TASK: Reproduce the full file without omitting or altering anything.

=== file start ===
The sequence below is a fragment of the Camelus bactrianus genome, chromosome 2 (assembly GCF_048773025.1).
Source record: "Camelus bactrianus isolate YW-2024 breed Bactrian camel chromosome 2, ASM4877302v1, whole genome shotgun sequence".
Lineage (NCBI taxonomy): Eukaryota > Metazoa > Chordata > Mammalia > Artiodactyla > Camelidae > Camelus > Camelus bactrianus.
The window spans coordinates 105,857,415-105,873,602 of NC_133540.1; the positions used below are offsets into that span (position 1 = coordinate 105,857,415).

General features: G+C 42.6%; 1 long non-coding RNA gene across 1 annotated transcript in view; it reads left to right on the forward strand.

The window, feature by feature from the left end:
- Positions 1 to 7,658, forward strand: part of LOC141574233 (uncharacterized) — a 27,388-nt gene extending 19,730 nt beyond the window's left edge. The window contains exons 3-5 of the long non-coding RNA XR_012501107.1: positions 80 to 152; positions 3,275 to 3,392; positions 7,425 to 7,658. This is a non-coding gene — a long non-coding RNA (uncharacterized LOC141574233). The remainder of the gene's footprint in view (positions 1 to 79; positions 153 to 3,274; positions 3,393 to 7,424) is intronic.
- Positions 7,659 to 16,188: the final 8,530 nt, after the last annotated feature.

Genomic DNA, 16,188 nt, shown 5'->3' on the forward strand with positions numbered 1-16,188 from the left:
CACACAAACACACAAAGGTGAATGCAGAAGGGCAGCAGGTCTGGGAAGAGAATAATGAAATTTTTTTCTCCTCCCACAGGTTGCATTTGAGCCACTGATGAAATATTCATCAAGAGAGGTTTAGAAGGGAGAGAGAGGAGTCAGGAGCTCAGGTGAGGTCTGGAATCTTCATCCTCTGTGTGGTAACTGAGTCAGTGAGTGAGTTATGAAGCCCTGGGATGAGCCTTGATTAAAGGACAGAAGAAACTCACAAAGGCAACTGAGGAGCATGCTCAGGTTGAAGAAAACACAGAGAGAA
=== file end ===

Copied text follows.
The sequence below is a fragment of the Camelus bactrianus genome, chromosome 2 (assembly GCF_048773025.1).
Source record: "Camelus bactrianus isolate YW-2024 breed Bactrian camel chromosome 2, ASM4877302v1, whole genome shotgun sequence".
Lineage (NCBI taxonomy): Eukaryota > Metazoa > Chordata > Mammalia > Artiodactyla > Camelidae > Camelus > Camelus bactrianus.
The window spans coordinates 105,857,415-105,873,602 of NC_133540.1; the positions used below are offsets into that span (position 1 = coordinate 105,857,415).

General features: G+C 42.6%; 1 long non-coding RNA gene across 1 annotated transcript in view; it reads left to right on the forward strand.

The window, feature by feature from the left end:
- Positions 1 to 7,658, forward strand: part of LOC141574233 (uncharacterized) — a 27,388-nt gene extending 19,730 nt beyond the window's left edge. The window contains exons 3-5 of the long non-coding RNA XR_012501107.1: positions 80 to 152; positions 3,275 to 3,392; positions 7,425 to 7,658. This is a non-coding gene — a long non-coding RNA (uncharacterized LOC141574233). The remainder of the gene's footprint in view (positions 1 to 79; positions 153 to 3,274; positions 3,393 to 7,424) is intronic.
- Positions 7,659 to 16,188: the final 8,530 nt, after the last annotated feature.

Genomic DNA, 16,188 nt, shown 5'->3' on the forward strand with positions numbered 1-16,188 from the left:
CACACAAACACACAAAGGTGAATGCAGAAGGGCAGCAGGTCTGGGAAGAGAATAATGAAATTTTTTTCTCCTCCCACAGGTTGCATTTGAGCCACTGATGAAATATTCATCAAGAGAGGTTTAGAAGGGAGAGAGAGGAGTCAGGAGCTCAGGTGAGGTCTGGAATCTTCATCCTCTGTGTGGTAACTGAGTCAGTGAGTGAGTTATGAAGCCCTGGGATGAGCCTTGATTAAAGGACAGAAGAAACTCACAAAGGCAACTGAGGAGCATGCTCAGGTTGAAGAAAACACAGAGAGAA